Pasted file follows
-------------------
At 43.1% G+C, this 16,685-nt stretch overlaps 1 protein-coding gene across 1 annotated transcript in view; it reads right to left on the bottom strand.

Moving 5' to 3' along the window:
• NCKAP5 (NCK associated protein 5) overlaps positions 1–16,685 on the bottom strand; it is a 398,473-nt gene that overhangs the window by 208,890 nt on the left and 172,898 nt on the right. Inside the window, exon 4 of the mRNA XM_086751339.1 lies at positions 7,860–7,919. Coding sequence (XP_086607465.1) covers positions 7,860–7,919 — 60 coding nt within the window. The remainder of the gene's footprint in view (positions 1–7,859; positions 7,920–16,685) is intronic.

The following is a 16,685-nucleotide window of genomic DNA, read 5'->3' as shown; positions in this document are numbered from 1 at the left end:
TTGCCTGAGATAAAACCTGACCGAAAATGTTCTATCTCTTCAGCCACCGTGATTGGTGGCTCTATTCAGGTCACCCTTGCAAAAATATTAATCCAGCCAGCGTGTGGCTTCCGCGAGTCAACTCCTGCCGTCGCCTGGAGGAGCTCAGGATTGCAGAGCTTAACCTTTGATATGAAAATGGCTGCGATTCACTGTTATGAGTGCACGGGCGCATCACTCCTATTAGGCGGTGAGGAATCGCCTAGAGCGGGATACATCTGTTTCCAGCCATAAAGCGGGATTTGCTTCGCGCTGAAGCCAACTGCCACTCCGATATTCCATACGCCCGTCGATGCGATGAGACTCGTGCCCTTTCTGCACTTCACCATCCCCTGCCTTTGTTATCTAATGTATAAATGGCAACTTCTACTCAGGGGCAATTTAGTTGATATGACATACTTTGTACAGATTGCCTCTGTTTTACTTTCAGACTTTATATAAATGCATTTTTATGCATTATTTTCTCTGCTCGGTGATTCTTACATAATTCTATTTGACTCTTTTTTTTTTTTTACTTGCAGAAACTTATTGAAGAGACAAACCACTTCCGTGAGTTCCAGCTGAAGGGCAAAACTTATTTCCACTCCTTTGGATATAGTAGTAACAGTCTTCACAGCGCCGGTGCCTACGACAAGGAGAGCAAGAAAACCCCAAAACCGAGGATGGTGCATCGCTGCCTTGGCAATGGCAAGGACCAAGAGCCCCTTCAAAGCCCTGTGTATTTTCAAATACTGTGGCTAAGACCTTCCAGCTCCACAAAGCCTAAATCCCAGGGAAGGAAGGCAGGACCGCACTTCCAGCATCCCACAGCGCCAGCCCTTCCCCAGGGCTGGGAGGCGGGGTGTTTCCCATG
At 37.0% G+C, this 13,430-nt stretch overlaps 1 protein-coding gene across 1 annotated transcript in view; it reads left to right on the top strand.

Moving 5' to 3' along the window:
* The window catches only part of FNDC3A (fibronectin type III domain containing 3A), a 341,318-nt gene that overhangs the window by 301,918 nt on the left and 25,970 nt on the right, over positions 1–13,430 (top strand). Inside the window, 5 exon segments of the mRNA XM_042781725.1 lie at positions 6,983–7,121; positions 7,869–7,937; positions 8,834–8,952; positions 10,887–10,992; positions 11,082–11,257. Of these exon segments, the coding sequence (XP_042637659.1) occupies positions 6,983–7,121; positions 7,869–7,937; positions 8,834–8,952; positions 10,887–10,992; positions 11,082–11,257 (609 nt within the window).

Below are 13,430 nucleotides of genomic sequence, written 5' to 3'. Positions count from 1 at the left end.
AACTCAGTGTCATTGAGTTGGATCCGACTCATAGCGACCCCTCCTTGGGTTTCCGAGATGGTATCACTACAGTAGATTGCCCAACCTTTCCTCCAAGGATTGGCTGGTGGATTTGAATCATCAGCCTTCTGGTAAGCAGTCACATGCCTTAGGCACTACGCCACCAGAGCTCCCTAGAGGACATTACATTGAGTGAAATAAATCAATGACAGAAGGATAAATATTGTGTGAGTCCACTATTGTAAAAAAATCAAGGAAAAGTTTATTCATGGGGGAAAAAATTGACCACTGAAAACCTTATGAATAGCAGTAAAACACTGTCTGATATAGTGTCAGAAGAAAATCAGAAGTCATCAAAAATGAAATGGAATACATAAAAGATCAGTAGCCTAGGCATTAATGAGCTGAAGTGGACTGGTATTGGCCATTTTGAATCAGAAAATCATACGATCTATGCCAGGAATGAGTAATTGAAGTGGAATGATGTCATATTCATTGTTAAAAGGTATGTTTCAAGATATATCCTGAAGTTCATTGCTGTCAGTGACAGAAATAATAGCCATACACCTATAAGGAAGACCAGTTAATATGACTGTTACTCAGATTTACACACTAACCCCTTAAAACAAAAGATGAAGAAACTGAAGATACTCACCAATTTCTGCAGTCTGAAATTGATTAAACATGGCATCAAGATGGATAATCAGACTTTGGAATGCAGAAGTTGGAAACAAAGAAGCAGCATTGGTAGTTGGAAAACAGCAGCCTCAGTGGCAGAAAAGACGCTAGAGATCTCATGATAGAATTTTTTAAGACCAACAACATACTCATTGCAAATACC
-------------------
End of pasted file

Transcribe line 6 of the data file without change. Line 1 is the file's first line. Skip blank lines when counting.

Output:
At 37.0% G+C, this 13,430-nt stretch overlaps 1 protein-coding gene across 1 annotated transcript in view; it reads left to right on the top strand.